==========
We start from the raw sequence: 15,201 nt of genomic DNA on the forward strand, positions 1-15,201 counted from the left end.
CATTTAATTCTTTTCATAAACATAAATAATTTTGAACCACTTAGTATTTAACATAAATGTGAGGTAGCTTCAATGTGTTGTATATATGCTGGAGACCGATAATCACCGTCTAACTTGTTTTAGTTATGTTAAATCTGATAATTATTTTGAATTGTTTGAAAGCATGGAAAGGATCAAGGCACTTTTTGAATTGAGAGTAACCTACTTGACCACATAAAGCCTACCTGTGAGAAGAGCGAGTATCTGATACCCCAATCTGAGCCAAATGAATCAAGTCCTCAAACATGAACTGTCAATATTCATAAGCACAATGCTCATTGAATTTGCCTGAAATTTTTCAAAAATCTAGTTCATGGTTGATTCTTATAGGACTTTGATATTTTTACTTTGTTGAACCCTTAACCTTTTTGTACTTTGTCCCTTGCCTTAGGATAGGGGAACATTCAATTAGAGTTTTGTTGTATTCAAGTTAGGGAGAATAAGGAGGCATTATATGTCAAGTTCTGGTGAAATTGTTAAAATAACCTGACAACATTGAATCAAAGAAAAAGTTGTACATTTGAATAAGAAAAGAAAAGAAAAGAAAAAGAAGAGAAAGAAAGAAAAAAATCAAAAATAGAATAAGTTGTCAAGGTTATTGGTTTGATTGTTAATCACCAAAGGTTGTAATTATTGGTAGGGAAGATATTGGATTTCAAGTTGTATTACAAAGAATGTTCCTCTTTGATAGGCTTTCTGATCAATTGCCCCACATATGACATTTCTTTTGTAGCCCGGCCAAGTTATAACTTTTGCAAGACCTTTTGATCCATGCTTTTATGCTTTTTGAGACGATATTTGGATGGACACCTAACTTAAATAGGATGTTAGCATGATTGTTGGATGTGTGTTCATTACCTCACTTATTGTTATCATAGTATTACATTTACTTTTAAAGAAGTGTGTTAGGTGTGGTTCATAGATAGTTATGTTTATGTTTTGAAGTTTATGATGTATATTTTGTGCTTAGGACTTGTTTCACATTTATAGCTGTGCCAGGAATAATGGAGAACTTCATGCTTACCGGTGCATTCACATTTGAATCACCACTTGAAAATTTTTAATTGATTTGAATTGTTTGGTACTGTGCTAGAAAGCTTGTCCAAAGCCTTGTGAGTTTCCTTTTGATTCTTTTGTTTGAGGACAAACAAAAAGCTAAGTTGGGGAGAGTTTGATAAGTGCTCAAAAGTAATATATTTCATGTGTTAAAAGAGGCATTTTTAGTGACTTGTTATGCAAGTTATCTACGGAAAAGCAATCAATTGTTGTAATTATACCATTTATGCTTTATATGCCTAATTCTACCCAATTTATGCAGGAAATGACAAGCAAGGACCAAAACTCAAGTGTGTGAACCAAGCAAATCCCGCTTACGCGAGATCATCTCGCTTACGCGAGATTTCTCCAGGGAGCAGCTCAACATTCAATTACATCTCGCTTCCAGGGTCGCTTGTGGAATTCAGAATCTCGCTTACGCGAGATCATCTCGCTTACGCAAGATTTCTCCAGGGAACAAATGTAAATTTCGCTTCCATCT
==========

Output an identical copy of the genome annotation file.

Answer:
We start from the raw sequence: 15,201 nt of genomic DNA on the forward strand, positions 1-15,201 counted from the left end.
CATTTAATTCTTTTCATAAACATAAATAATTTTGAACCACTTAGTATTTAACATAAATGTGAGGTAGCTTCAATGTGTTGTATATATGCTGGAGACCGATAATCACCGTCTAACTTGTTTTAGTTATGTTAAATCTGATAATTATTTTGAATTGTTTGAAAGCATGGAAAGGATCAAGGCACTTTTTGAATTGAGAGTAACCTACTTGACCACATAAAGCCTACCTGTGAGAAGAGCGAGTATCTGATACCCCAATCTGAGCCAAATGAATCAAGTCCTCAAACATGAACTGTCAATATTCATAAGCACAATGCTCATTGAATTTGCCTGAAATTTTTCAAAAATCTAGTTCATGGTTGATTCTTATAGGACTTTGATATTTTTACTTTGTTGAACCCTTAACCTTTTTGTACTTTGTCCCTTGCCTTAGGATAGGGGAACATTCAATTAGAGTTTTGTTGTATTCAAGTTAGGGAGAATAAGGAGGCATTATATGTCAAGTTCTGGTGAAATTGTTAAAATAACCTGACAACATTGAATCAAAGAAAAAGTTGTACATTTGAATAAGAAAAGAAAAGAAAAGAAAAAGAAGAGAAAGAAAGAAAAAAATCAAAAATAGAATAAGTTGTCAAGGTTATTGGTTTGATTGTTAATCACCAAAGGTTGTAATTATTGGTAGGGAAGATATTGGATTTCAAGTTGTATTACAAAGAATGTTCCTCTTTGATAGGCTTTCTGATCAATTGCCCCACATATGACATTTCTTTTGTAGCCCGGCCAAGTTATAACTTTTGCAAGACCTTTTGATCCATGCTTTTATGCTTTTTGAGACGATATTTGGATGGACACCTAACTTAAATAGGATGTTAGCATGATTGTTGGATGTGTGTTCATTACCTCACTTATTGTTATCATAGTATTACATTTACTTTTAAAGAAGTGTGTTAGGTGTGGTTCATAGATAGTTATGTTTATGTTTTGAAGTTTATGATGTATATTTTGTGCTTAGGACTTGTTTCACATTTATAGCTGTGCCAGGAATAATGGAGAACTTCATGCTTACCGGTGCATTCACATTTGAATCACCACTTGAAAATTTTTAATTGATTTGAATTGTTTGGTACTGTGCTAGAAAGCTTGTCCAAAGCCTTGTGAGTTTCCTTTTGATTCTTTTGTTTGAGGACAAACAAAAAGCTAAGTTGGGGAGAGTTTGATAAGTGCTCAAAAGTAATATATTTCATGTGTTAAAAGAGGCATTTTTAGTGACTTGTTATGCAAGTTATCTACGGAAAAGCAATCAATTGTTGTAATTATACCATTTATGCTTTATATGCCTAATTCTACCCAATTTATGCAGGAAATGACAAGCAAGGACCAAAACTCAAGTGTGTGAACCAAGCAAATCCCGCTTACGCGAGATCATCTCGCTTACGCGAGATTTCTCCAGGGAGCAGCTCAACATTCAATTACATCTCGCTTCCAGGGTCGCTTGTGGAATTCAGAATCTCGCTTACGCGAGATCATCTCGCTTACGCAAGATTTCTCCAGGGAACAAATGTAAATTTCGCTTCCATCT